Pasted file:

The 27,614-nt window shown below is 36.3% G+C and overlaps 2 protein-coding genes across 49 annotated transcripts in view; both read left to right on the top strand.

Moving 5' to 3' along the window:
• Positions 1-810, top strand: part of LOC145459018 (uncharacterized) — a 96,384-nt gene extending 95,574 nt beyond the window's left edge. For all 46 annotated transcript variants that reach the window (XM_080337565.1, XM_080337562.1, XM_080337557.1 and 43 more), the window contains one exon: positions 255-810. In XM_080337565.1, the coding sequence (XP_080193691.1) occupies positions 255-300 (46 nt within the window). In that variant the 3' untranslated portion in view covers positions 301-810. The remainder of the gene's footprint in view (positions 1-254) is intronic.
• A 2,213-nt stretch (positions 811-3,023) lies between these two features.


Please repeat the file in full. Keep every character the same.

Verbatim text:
The 27,614-nt window shown below is 36.3% G+C and overlaps 2 protein-coding genes across 49 annotated transcripts in view; both read left to right on the top strand.

Moving 5' to 3' along the window:
• Positions 1-810, top strand: part of LOC145459018 (uncharacterized) — a 96,384-nt gene extending 95,574 nt beyond the window's left edge. For all 46 annotated transcript variants that reach the window (XM_080337565.1, XM_080337562.1, XM_080337557.1 and 43 more), the window contains one exon: positions 255-810. In XM_080337565.1, the coding sequence (XP_080193691.1) occupies positions 255-300 (46 nt within the window). In that variant the 3' untranslated portion in view covers positions 301-810. The remainder of the gene's footprint in view (positions 1-254) is intronic.
• A 2,213-nt stretch (positions 811-3,023) lies between these two features.